Quarantine restrictions for Scottish sun-seekers travelling to Spain are to be lifted this week, the Scottish Government has announced.
Scotland will fall into line with the rest of the UK when the requirement to self-isolate for a fortnight when coming to Scotland from Spain and its islands such as Majorca, Menorca, Ibiza and the Canaries is removed.
Although airports have welcomed the easing of the measure, there are warnings that the delay has already affected jobs and led to cancelled flights.
Derek Provan, chief executive of AGS Airports which owns Aberdeen and Glasgow airports, said: “The omission of Spain from the initial quarantine exemption list resulted in the cancellation of many flights. With just three weeks left of the school holidays, the removal of travel restrictions will provide airlines with the confidence to maintain their popular Spanish routes and afford families the opportunity to get away for some sun.”
Gordon Dewar, Edinburgh Airport chief executive, said: “We are glad to see the unworkable blanket quarantine policy effectively being removed for one that is more targeted based on quantified risk.
“Despite this change we still have to unfortunately accept that the normally busy summer season is effectively gone and that will directly impact on jobs in the sector. We have tried to protect as many jobs as we can and we continue to work with unions on this, but this pandemic has decimated the aviation industry and it will continue to have a bearing on us for months to come.”
Earlier this month Nicola Sturgeon decided against creating a so-called air bridge to Spain and Serbia, despite the UK Government excluding them from quarantine restrictions south of the border along with 57 other overseas destinations.
Despite this change we still have to unfortunately accept that the normally busy summer season is effectively gone and that will directly impact on jobs in the sector.”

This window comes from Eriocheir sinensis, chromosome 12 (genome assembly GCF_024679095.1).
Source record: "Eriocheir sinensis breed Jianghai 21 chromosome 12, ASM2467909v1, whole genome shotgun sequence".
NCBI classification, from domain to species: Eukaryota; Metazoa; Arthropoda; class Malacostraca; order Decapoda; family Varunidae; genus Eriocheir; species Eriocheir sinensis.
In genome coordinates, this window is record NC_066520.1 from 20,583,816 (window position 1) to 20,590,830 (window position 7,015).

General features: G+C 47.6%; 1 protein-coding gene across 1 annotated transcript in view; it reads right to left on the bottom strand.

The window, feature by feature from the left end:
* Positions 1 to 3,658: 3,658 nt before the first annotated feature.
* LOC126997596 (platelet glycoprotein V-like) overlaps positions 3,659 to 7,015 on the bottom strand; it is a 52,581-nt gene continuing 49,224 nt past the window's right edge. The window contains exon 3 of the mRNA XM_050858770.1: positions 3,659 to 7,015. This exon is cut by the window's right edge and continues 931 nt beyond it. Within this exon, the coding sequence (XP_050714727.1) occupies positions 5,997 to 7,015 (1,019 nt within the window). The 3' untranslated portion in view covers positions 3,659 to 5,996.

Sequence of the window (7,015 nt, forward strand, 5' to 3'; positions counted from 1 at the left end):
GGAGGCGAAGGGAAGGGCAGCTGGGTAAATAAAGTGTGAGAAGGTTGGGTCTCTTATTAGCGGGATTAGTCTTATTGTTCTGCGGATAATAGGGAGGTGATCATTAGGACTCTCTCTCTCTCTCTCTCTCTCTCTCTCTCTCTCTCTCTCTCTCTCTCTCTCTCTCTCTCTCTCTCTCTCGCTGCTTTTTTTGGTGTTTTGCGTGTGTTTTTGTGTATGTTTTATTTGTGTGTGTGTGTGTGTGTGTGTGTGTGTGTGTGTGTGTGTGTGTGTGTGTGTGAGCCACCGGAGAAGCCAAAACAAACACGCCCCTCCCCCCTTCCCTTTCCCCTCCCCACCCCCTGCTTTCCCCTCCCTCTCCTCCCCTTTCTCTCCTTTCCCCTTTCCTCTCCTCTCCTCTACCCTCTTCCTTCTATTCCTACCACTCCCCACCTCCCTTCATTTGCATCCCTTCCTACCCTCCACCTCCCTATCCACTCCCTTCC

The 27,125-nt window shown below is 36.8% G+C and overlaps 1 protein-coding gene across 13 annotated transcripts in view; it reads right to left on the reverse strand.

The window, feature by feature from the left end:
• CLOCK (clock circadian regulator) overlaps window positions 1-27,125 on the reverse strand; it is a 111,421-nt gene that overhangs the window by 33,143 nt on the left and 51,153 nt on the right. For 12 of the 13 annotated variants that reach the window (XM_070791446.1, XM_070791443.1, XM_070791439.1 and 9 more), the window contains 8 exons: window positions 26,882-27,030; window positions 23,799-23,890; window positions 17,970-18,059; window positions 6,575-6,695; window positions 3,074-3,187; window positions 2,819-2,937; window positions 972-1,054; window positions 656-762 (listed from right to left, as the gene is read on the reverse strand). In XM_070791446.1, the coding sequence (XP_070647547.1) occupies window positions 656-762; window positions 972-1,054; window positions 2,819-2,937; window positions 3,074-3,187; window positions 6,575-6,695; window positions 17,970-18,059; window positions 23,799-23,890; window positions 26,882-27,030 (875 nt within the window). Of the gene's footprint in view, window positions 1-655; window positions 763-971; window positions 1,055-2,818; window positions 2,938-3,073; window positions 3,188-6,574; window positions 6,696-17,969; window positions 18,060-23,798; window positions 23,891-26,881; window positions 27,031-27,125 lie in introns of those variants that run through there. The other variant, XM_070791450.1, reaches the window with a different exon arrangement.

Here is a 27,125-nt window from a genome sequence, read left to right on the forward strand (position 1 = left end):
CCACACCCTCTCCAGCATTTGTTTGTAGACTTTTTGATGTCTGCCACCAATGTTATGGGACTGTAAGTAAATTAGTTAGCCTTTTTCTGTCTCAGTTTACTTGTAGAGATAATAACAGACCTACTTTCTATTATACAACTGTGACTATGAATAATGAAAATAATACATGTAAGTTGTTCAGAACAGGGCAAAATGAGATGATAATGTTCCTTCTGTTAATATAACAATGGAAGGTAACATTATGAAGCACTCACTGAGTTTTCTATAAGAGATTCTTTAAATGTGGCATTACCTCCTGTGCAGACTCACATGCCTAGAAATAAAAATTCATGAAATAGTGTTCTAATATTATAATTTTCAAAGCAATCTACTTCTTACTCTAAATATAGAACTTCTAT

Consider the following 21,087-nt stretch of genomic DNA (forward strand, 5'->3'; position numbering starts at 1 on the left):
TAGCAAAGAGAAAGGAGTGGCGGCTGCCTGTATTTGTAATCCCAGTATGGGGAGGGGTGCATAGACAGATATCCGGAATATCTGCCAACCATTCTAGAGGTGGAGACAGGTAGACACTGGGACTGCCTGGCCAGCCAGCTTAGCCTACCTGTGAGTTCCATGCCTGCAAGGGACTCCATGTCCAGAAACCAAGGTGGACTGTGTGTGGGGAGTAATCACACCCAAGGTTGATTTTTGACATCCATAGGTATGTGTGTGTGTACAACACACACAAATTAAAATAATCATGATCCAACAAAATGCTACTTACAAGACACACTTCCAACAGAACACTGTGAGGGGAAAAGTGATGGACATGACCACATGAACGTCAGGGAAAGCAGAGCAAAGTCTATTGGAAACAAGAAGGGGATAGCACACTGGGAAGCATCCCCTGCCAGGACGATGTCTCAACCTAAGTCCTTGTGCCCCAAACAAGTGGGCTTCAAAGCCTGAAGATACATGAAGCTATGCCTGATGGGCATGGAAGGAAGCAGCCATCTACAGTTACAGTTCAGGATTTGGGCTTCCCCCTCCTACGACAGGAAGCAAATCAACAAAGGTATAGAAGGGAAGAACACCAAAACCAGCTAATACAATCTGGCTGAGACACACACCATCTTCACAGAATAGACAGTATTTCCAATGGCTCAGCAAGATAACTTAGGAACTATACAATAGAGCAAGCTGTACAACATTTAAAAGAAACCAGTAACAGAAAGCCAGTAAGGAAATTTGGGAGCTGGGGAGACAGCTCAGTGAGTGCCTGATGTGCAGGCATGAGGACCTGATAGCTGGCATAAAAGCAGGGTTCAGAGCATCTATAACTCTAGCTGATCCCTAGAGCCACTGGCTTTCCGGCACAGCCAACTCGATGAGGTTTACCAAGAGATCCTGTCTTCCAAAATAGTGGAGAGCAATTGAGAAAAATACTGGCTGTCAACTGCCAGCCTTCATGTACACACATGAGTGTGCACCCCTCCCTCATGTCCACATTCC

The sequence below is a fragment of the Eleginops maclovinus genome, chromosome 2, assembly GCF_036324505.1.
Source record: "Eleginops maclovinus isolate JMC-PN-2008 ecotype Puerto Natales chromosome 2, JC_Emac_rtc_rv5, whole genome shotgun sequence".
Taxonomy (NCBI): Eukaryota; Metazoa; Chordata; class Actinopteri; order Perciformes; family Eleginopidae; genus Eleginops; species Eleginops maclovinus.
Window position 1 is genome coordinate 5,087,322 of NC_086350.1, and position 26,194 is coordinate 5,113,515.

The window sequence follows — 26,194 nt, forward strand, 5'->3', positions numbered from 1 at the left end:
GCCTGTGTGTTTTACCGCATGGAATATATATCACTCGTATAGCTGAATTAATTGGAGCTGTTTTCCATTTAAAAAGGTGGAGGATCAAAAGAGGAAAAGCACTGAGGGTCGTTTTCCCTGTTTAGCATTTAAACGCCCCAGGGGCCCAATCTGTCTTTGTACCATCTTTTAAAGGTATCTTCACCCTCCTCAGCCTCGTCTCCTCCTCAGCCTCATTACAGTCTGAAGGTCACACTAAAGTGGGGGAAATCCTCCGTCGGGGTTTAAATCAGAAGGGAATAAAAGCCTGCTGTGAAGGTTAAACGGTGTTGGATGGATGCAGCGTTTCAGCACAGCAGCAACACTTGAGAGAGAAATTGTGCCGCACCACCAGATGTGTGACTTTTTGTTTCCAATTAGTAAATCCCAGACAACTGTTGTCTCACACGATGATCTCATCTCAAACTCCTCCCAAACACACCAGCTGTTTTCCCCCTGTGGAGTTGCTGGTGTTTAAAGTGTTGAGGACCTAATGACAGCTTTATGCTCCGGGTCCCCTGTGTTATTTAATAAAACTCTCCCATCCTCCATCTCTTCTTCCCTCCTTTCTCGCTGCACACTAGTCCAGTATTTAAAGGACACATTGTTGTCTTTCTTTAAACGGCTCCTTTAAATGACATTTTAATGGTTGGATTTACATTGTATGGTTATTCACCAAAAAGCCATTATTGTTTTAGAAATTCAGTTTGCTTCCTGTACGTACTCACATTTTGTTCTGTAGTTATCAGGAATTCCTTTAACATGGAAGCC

Gordon Dewar, Edinburgh Airport chief executive
In Scotland, Ms Sturgeon adopted the UK Government’s list of air bridged countries with the exception of Spain and Serbia. They were excluded on the basis that the coronavirus was still too prevalent in those two countries, relative to Scotland. At the moment quarantine restrictions remain in place for travellers coming back from Serbia.
The decision not to create an air bridge with Spain, one of the most popular holiday destinations for Scots, was met with dismay by airports and the tourist industry.
The Scottish Tourism Alliance (STA) said delaying the easing of quarantine was also “a blow” to the domestic sector given that the Spanish market accounted for around 205,000 visits to Scotland in 2018.
The restrictions were eased for Spain after a Scottish Government review of the original decision and quarantine measures will be lifted later this week. But the move came with a warning that if the virus starts to surge again in Spain, then quarantine may have to be re-imposed.
Justice Secretary Humza Yousaf said: “Following this latest review and having carefully considered the potential public health impact of changing the country exemptions for quarantine, we are able to lift that requirement for those travelling from Spain. We are continuously keeping other countries under review and where there is clear evidence that it is safe to do so, we will add further countries. “Clearly the virus has not gone away. It is still active and it is still deadly. With the quarantine restrictions being lifted from these countries this means we have to be even more careful about what we are doing.
“Anyone travelling should follow public health advice at all times including wearing face coverings, avoiding crowded places, washing hands and surfaces, staying two metres apart and self-isolating if they get symptoms and immediately registering for a test.”
Aberdeen-Paris flights to resume
In a separate development it was announced Air France will resume operating a daily service between Aberdeen International Airport and Paris Charles de Gaulle from September 1.
All international travellers arriving into Scotland, apart from a very limited number of exemptions, must complete a passenger locator form and provide evidence that they have done so on arrival in the UK if requested to do so by a Border Force official. Individuals who do not complete the form and present it when asked on arrival may be fined £60. A fine can be doubled for each subsequent offence up to a maximum of £480.